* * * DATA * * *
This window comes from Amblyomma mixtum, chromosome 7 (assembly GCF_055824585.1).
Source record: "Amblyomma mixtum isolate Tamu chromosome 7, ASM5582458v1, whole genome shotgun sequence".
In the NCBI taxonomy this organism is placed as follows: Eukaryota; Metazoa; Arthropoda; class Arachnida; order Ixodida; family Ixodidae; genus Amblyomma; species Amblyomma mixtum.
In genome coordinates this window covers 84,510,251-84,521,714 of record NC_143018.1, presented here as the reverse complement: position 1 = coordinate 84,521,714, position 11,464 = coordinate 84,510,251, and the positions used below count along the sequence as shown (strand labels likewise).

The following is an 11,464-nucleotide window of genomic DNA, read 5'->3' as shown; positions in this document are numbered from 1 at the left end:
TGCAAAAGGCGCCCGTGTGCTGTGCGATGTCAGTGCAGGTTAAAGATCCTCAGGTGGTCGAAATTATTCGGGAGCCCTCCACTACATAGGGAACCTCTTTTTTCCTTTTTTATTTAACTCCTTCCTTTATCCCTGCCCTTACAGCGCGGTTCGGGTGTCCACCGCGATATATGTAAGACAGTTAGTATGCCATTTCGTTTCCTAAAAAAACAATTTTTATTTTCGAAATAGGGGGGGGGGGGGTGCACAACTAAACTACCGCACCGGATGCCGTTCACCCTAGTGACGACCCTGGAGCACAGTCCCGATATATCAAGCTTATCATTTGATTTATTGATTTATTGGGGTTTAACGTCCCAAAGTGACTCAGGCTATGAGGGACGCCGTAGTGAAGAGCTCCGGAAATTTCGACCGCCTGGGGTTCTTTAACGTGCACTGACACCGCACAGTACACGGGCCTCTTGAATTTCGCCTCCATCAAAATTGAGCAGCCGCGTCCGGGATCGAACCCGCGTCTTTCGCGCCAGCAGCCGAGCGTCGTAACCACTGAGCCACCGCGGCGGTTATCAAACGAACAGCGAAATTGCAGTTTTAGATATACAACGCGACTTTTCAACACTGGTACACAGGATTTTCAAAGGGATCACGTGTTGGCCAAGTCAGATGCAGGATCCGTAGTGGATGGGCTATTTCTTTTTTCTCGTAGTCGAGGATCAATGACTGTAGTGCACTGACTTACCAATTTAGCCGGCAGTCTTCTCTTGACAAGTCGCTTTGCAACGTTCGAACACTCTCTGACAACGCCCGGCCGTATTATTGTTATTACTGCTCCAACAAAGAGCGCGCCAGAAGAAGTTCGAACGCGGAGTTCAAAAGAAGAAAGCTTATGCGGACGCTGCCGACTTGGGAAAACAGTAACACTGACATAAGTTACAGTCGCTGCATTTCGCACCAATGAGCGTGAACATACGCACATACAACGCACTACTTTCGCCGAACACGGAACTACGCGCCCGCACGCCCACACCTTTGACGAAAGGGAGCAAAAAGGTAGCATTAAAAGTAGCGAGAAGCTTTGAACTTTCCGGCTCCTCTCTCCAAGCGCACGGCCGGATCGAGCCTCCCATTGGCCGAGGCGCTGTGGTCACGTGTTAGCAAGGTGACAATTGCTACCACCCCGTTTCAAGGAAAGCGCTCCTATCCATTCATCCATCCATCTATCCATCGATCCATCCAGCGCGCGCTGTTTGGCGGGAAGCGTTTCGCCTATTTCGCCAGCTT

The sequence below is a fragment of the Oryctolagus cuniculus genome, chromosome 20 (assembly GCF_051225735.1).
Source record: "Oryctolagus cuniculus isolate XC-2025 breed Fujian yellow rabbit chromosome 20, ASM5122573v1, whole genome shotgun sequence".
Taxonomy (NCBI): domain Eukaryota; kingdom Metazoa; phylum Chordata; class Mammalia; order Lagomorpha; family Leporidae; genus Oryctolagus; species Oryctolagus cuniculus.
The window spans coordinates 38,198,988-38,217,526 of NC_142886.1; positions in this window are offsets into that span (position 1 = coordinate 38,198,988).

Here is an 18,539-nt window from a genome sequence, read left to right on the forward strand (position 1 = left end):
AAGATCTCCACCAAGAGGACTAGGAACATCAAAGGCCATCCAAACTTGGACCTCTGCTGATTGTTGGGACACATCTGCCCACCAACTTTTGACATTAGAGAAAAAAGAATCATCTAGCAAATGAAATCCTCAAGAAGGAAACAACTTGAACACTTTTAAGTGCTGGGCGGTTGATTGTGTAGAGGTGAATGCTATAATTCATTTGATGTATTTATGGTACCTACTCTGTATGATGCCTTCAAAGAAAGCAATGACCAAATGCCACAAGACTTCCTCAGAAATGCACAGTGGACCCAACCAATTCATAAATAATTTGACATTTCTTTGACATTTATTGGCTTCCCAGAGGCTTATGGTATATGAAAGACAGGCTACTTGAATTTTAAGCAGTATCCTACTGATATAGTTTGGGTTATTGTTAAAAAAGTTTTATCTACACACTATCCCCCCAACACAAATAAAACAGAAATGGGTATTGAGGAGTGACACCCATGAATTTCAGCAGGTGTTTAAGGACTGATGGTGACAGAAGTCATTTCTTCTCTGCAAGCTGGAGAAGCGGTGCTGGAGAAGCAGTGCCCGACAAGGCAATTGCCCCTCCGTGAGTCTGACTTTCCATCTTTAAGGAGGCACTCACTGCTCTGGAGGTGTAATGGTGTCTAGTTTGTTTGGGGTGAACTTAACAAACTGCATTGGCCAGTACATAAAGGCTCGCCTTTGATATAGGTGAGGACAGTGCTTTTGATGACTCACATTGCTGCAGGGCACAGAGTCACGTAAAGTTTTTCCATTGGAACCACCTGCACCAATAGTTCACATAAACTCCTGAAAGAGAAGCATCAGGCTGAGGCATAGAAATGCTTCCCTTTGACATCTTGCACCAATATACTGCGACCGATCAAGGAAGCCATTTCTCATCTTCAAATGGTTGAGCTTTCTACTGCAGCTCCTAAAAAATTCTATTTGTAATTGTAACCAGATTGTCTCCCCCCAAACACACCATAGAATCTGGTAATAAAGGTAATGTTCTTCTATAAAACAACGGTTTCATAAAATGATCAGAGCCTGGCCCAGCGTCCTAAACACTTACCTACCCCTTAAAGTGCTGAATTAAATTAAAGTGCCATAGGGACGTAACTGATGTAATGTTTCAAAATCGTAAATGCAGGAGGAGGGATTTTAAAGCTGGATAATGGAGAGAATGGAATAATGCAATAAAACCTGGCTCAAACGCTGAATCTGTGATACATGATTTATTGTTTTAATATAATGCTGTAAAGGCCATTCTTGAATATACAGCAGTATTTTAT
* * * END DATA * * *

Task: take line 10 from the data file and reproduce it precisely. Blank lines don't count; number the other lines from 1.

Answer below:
The window spans coordinates 38,198,988-38,217,526 of NC_142886.1; positions in this window are offsets into that span (position 1 = coordinate 38,198,988).